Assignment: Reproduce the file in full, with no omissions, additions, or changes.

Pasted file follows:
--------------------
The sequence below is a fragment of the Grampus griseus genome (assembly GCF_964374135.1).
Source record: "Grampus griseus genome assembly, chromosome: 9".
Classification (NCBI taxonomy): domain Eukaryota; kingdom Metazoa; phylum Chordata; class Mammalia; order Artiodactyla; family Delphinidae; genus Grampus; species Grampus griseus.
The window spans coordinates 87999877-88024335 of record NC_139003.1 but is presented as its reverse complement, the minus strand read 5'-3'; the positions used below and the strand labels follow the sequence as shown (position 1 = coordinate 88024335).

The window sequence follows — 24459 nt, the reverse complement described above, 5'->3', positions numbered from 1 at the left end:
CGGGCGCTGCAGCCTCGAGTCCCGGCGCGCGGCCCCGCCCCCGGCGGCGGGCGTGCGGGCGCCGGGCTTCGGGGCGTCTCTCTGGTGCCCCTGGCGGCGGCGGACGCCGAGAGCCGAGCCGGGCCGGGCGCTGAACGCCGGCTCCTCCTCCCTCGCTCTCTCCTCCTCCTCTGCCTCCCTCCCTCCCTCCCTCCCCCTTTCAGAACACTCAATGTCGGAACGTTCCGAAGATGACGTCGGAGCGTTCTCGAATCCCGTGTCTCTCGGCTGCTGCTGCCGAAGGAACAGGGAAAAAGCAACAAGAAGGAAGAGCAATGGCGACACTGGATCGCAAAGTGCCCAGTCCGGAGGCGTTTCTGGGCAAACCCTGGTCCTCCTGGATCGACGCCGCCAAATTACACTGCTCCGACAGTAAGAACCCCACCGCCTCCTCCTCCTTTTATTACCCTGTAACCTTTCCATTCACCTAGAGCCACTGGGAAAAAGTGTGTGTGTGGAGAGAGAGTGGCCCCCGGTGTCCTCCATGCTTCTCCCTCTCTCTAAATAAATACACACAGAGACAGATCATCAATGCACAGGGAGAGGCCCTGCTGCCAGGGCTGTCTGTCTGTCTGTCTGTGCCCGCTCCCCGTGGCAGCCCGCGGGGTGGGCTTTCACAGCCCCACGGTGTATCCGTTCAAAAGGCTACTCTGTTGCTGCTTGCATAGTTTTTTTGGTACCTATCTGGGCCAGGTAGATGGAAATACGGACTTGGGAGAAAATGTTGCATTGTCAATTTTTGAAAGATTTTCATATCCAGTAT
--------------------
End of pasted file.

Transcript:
The sequence below is a fragment of the Grampus griseus genome (assembly GCF_964374135.1).
Source record: "Grampus griseus genome assembly, chromosome: 9".
Classification (NCBI taxonomy): domain Eukaryota; kingdom Metazoa; phylum Chordata; class Mammalia; order Artiodactyla; family Delphinidae; genus Grampus; species Grampus griseus.
The window spans coordinates 87999877-88024335 of record NC_139003.1 but is presented as its reverse complement, the minus strand read 5'-3'; the positions used below and the strand labels follow the sequence as shown (position 1 = coordinate 88024335).

The window sequence follows — 24459 nt, the reverse complement described above, 5'->3', positions numbered from 1 at the left end:
CGGGCGCTGCAGCCTCGAGTCCCGGCGCGCGGCCCCGCCCCCGGCGGCGGGCGTGCGGGCGCCGGGCTTCGGGGCGTCTCTCTGGTGCCCCTGGCGGCGGCGGACGCCGAGAGCCGAGCCGGGCCGGGCGCTGAACGCCGGCTCCTCCTCCCTCGCTCTCTCCTCCTCCTCTGCCTCCCTCCCTCCCTCCCTCCCCCTTTCAGAACACTCAATGTCGGAACGTTCCGAAGATGACGTCGGAGCGTTCTCGAATCCCGTGTCTCTCGGCTGCTGCTGCCGAAGGAACAGGGAAAAAGCAACAAGAAGGAAGAGCAATGGCGACACTGGATCGCAAAGTGCCCAGTCCGGAGGCGTTTCTGGGCAAACCCTGGTCCTCCTGGATCGACGCCGCCAAATTACACTGCTCCGACAGTAAGAACCCCACCGCCTCCTCCTCCTTTTATTACCCTGTAACCTTTCCATTCACCTAGAGCCACTGGGAAAAAGTGTGTGTGTGGAGAGAGAGTGGCCCCCGGTGTCCTCCATGCTTCTCCCTCTCTCTAAATAAATACACACAGAGACAGATCATCAATGCACAGGGAGAGGCCCTGCTGCCAGGGCTGTCTGTCTGTCTGTCTGTGCCCGCTCCCCGTGGCAGCCCGCGGGGTGGGCTTTCACAGCCCCACGGTGTATCCGTTCAAAAGGCTACTCTGTTGCTGCTTGCATAGTTTTTTTGGTACCTATCTGGGCCAGGTAGATGGAAATACGGACTTGGGAGAAAATGTTGCATTGTCAATTTTTGAAAGATTTTCATATCCAGTAT